2) Sign-up to deliver or donate food for those in need.  Or scroll down for volunteer opportunities in food and in senior support.
3) Deliver notes to your neighbors’ mailboxes asking if they know somebody who needs help with groceries, errands, or meal delivery.  Don’t forget to include your contact info. Remember that research shows transmission does not occur through food — just use safe delivery practices.
4) Invite a “guest” for a meal.  Do you know somebody who might be lonely at home?  Invite them to join your family for a virtual family meal.  Think of some questions you could ask them to learn more about their lives.  This is a good spot to find great questions.

Here are some photos of Camp Kindness in action.

Article: “Opinion: This is not home schooling”

In a thought-provoking opinion piece from the Get Schooled Blog at the Atlanta Journal-Constitution, two University of Georgia professors, Stephanie Jones and Hilary Hughes, argue, “No one can (or should) expect the Covid-19 schooling happening at home to be anything close to usual, and perhaps this moment is providing all of us a chance to do something different: learn to be.”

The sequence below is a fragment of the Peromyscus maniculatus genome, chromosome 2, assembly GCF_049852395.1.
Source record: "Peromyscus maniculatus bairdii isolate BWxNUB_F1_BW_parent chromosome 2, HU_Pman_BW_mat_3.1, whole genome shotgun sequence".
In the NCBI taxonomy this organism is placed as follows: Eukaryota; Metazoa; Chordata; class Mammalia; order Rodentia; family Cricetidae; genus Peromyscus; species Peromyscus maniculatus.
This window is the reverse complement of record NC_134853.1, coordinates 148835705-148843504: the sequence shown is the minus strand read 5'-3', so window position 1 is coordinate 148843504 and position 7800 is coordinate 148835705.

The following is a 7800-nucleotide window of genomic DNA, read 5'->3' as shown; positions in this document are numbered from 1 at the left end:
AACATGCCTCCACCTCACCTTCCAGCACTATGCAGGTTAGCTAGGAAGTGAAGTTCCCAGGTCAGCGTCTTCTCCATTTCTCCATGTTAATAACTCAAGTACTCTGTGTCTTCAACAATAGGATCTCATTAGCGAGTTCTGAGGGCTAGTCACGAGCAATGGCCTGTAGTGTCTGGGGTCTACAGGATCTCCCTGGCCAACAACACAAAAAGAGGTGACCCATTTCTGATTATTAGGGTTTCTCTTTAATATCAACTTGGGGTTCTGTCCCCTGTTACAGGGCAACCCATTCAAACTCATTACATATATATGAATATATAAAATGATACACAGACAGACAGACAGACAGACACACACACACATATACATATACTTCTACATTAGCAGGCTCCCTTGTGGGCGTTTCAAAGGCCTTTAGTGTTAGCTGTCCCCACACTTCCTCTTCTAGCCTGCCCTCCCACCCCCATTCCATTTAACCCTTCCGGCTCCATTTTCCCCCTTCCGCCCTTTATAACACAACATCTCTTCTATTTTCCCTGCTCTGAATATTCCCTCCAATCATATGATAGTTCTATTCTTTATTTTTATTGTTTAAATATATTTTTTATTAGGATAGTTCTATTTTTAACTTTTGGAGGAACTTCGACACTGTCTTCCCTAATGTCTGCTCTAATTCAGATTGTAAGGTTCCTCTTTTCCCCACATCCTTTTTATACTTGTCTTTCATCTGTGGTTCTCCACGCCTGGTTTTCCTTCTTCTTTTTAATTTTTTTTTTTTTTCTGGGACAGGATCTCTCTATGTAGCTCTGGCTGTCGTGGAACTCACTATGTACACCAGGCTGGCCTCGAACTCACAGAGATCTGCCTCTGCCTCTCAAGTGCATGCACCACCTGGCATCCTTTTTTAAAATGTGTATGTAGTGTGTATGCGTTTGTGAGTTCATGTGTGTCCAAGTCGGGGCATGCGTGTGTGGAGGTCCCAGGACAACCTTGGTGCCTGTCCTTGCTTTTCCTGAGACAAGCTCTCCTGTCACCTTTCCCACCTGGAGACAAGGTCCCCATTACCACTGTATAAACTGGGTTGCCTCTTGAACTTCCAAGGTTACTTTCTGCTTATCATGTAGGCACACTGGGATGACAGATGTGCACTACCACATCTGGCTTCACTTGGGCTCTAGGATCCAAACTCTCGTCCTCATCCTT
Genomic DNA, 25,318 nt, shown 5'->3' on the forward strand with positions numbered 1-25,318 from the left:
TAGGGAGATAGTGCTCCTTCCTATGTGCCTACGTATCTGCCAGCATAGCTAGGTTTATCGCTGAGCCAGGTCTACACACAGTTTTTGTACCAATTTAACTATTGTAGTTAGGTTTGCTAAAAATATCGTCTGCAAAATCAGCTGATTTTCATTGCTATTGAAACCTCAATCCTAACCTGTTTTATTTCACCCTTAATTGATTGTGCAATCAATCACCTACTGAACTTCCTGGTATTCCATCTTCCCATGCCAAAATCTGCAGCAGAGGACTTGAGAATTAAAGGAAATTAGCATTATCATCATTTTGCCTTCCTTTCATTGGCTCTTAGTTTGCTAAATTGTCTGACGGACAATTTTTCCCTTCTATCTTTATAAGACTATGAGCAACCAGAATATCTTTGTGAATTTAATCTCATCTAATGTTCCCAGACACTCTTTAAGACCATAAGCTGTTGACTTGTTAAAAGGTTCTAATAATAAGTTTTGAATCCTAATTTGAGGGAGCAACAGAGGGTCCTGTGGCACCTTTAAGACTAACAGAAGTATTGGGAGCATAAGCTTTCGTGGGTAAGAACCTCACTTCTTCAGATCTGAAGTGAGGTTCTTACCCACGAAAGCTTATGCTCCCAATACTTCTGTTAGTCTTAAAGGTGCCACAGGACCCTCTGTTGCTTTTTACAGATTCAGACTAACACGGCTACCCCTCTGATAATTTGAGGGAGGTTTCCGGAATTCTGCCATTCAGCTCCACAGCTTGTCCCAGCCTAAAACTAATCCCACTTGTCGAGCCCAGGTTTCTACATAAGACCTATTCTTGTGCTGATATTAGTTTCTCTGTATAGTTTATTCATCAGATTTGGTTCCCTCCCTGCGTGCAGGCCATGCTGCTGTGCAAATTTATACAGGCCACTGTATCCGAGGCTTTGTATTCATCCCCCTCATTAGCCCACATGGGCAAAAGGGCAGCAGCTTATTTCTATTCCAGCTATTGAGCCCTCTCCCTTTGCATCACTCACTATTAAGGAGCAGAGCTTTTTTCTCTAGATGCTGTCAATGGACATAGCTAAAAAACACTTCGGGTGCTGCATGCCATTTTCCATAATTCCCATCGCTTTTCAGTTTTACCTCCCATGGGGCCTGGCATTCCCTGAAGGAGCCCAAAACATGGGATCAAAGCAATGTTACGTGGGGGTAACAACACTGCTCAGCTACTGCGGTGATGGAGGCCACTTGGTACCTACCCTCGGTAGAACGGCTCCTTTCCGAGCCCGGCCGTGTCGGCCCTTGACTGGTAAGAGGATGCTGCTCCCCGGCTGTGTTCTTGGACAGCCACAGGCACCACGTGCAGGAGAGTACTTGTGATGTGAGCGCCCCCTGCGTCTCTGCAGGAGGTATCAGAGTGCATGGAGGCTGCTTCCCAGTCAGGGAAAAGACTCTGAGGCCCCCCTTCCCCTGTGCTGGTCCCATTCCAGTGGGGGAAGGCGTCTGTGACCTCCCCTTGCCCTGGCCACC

Opinion: This is not home schooling, distance learning or online schooling.

By Hilary Hughes and Stephanie Jones for the Atlanta Journal-Constitution

“Gov. Brian Kemp announced today that schools won’t re-open this year, marking a historic moment in time that none of us have experienced or imagined before, a time that will shape us all – and possibly education – moving forward. It’s a time to pause, take a collective breath, and learn to be in this new reality so our path forward is one that we can be proud of when we look back on it. 

What is happening is not home schooling. 

It is not distance learning. 

It is not online schooling.

There are philosophies and research guiding those ways of teaching and learning; theories and pedagogies that are enacted in intentional ways. So, we need to guard against using language that we already have about education.

What we are doing right now is something different. (Think “Hunger Games.” “Contagion.” “Grapes of Wrath.”) Schooling and its purposes can change in the blink of an eye when a society is in shock and crisis. 

So, let’s call this what it is: Covid-19 Schooling; or better yet, Teaching and Learning in Covid-19…”

Click here to read the rest of the article at the Get Schooled Blog from the Atlanta Journal-Constitution.